* As I write this Jenny is on a train heading north to Edinburgh. She’s
editing a report and it is more efficient for her to be up there. I
can’t go. Which is in some ways a shame because I enjoy visiting
Edinburgh and could do with some time alone holed up in a hotel room to
write. But I’ve a day job and right now I’d rather use my holiday
allowance to spend time with Jen.

* Of course that means until Thursday I’m pretty much free to spend my
evenings writing as much or as little as I’d like. So I expect to spend
a lot more time than is usual at her computer in our bedroom staring at
a terminal window.

* The first week of any month for me is usually spent planning &
outlining a new short story to write. I’ve planned one already and I’m
rapidly outlining it in my preferred notation (I write comic scripts
first, prose second). An observation that I made about the material I’m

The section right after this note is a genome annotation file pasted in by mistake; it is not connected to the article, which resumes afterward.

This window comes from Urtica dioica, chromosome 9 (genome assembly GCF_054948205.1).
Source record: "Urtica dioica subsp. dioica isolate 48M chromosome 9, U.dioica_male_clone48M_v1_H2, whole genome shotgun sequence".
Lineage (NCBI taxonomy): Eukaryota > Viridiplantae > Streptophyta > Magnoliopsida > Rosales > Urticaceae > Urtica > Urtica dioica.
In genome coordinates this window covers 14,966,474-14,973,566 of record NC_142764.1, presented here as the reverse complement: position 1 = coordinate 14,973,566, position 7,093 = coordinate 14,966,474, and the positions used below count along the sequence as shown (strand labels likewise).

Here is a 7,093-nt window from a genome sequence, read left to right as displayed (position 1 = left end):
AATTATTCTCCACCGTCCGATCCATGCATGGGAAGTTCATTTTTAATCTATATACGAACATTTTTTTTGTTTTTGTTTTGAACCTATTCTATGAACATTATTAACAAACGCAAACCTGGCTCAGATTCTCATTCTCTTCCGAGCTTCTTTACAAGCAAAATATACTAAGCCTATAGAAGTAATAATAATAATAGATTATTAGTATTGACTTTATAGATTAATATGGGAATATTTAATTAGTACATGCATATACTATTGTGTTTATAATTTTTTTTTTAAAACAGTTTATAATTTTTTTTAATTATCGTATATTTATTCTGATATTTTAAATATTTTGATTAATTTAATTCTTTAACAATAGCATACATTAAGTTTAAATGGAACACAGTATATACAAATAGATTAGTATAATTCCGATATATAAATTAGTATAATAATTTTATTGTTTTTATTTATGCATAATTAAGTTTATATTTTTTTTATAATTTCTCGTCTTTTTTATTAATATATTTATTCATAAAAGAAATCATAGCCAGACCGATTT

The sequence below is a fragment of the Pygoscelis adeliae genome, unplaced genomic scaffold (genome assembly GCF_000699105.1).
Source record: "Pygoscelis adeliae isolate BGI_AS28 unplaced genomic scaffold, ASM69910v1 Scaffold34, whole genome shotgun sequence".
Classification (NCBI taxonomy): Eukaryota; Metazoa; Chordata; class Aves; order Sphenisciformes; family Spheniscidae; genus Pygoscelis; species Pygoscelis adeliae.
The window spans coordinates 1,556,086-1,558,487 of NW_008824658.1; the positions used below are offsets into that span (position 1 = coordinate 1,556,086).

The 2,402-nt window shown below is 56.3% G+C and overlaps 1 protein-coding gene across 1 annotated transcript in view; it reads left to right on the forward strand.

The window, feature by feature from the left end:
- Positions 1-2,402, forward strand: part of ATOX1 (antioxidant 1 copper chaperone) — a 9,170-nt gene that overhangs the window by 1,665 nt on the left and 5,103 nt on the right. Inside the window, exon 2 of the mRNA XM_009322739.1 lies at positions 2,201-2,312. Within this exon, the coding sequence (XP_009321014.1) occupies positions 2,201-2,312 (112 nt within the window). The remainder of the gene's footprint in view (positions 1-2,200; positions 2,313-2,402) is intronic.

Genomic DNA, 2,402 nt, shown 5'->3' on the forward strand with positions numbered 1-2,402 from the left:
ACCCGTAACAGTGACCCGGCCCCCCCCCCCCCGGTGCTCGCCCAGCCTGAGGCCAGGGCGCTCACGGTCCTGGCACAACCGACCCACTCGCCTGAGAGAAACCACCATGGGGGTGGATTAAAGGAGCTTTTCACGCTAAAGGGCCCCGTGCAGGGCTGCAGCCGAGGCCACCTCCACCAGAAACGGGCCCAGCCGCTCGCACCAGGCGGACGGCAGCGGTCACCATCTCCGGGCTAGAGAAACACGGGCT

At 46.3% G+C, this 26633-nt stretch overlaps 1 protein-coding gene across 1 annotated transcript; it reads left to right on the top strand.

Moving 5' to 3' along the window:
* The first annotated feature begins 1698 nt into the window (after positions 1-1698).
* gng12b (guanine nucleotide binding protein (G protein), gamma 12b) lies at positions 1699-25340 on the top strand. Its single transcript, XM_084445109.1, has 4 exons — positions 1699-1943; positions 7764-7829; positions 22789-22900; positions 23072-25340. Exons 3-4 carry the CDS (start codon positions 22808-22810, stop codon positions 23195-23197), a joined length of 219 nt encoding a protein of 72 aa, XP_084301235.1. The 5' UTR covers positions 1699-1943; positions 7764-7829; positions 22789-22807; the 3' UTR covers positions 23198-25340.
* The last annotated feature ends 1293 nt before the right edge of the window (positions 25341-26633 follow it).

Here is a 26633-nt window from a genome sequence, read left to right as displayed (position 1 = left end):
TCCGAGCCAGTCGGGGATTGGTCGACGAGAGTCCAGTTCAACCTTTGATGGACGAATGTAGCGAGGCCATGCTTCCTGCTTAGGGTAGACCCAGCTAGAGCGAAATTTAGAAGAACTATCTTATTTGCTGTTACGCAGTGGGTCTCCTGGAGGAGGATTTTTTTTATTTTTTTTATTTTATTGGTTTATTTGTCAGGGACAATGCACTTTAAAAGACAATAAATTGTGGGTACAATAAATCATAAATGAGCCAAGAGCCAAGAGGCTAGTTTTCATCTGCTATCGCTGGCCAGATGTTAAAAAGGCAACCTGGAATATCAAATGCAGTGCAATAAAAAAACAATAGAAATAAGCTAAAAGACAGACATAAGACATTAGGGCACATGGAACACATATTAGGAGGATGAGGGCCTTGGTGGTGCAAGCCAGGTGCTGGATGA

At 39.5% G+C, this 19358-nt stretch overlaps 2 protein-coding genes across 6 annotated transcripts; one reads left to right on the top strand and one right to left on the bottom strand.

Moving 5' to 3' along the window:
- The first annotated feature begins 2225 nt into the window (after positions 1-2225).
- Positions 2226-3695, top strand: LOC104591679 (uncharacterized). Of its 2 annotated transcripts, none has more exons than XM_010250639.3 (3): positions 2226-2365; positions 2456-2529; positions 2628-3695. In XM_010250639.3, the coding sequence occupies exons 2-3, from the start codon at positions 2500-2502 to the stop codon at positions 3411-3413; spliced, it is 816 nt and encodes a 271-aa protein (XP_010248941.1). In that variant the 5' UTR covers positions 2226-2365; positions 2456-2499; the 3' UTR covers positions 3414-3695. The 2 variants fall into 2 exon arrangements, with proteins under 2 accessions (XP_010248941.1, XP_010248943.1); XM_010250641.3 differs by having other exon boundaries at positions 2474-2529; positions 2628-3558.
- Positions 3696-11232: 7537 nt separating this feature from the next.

happiest writing occurred last week. I’ve tried and failed to write
generic adventure stories. It just isn’t for me. Plot bores the hit out
of me. Trying to write that way makes me unhappy because it isn’t what I
normally read, but for the occasions when I do then there are writers
who find it altogether more enjoyable to produce, so I may as well leave
them to it. Reflecting on this, I made a decision to look back a few
years to the material and concerns found some of the stories that I
wrote for Weaponizer and to mine that seam again. The science fiction
and fantasy I want needs to be imbued with the spirit of Katherine
Mansfield’s short story collection The Garden Party. If it isn’t about
people and their failures then I’m not interested.

* Two things that seem to keep appearing in my fiction: work &

* Tonight I am going to eat pizza, drink God Beer, and watch Simon
Schama’s The History of the Jews.

Heat Death – A Small Observation.

A small observation.

Two days ago Paul Kincaid republished a review of “The Cold Equations“, a canonical hard science fiction story from 1954, to his website. Yesterday, in response to the fresh discussions that review generated, he republished an article where he characterizes Hard Science Fiction as being fundamentally right wing. This generated even more discussion and apparently also drove three times more traffic to Paul’s site than his previous best day. At the time of writing the tweet with the link to that article was retweeted 6 times and favourited 1 time. Apparently people like to grouse about politics and science fiction.